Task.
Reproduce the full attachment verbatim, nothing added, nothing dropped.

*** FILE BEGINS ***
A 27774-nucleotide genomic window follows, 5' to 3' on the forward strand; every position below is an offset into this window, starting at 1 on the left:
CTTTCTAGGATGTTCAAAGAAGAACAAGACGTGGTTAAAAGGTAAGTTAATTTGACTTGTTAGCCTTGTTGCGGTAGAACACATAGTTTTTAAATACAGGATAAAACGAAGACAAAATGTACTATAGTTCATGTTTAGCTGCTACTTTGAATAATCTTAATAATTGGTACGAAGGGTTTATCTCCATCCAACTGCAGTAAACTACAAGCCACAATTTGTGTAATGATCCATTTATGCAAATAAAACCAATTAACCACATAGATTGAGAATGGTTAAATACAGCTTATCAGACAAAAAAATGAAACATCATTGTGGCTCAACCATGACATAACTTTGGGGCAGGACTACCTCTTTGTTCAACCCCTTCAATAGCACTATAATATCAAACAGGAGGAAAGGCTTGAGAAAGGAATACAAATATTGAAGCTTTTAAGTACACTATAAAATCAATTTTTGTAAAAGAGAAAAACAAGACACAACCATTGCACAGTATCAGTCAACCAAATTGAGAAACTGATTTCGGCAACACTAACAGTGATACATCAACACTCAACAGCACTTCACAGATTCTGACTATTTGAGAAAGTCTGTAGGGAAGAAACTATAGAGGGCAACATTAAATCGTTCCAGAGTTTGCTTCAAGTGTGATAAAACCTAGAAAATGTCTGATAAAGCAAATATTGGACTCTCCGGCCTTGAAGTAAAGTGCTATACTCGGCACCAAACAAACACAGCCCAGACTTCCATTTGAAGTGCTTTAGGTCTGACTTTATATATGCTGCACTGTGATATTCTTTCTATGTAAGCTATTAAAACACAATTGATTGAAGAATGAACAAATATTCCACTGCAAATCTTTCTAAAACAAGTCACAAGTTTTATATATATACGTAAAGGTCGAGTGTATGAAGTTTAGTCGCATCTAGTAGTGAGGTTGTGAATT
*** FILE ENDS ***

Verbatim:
A 27774-nucleotide genomic window follows, 5' to 3' on the forward strand; every position below is an offset into this window, starting at 1 on the left:
CTTTCTAGGATGTTCAAAGAAGAACAAGACGTGGTTAAAAGGTAAGTTAATTTGACTTGTTAGCCTTGTTGCGGTAGAACACATAGTTTTTAAATACAGGATAAAACGAAGACAAAATGTACTATAGTTCATGTTTAGCTGCTACTTTGAATAATCTTAATAATTGGTACGAAGGGTTTATCTCCATCCAACTGCAGTAAACTACAAGCCACAATTTGTGTAATGATCCATTTATGCAAATAAAACCAATTAACCACATAGATTGAGAATGGTTAAATACAGCTTATCAGACAAAAAAATGAAACATCATTGTGGCTCAACCATGACATAACTTTGGGGCAGGACTACCTCTTTGTTCAACCCCTTCAATAGCACTATAATATCAAACAGGAGGAAAGGCTTGAGAAAGGAATACAAATATTGAAGCTTTTAAGTACACTATAAAATCAATTTTTGTAAAAGAGAAAAACAAGACACAACCATTGCACAGTATCAGTCAACCAAATTGAGAAACTGATTTCGGCAACACTAACAGTGATACATCAACACTCAACAGCACTTCACAGATTCTGACTATTTGAGAAAGTCTGTAGGGAAGAAACTATAGAGGGCAACATTAAATCGTTCCAGAGTTTGCTTCAAGTGTGATAAAACCTAGAAAATGTCTGATAAAGCAAATATTGGACTCTCCGGCCTTGAAGTAAAGTGCTATACTCGGCACCAAACAAACACAGCCCAGACTTCCATTTGAAGTGCTTTAGGTCTGACTTTATATATGCTGCACTGTGATATTCTTTCTATGTAAGCTATTAAAACACAATTGATTGAAGAATGAACAAATATTCCACTGCAAATCTTTCTAAAACAAGTCACAAGTTTTATATATATACGTAAAGGTCGAGTGTATGAAGTTTAGTCGCATCTAGTAGTGAGGTTGTGAATT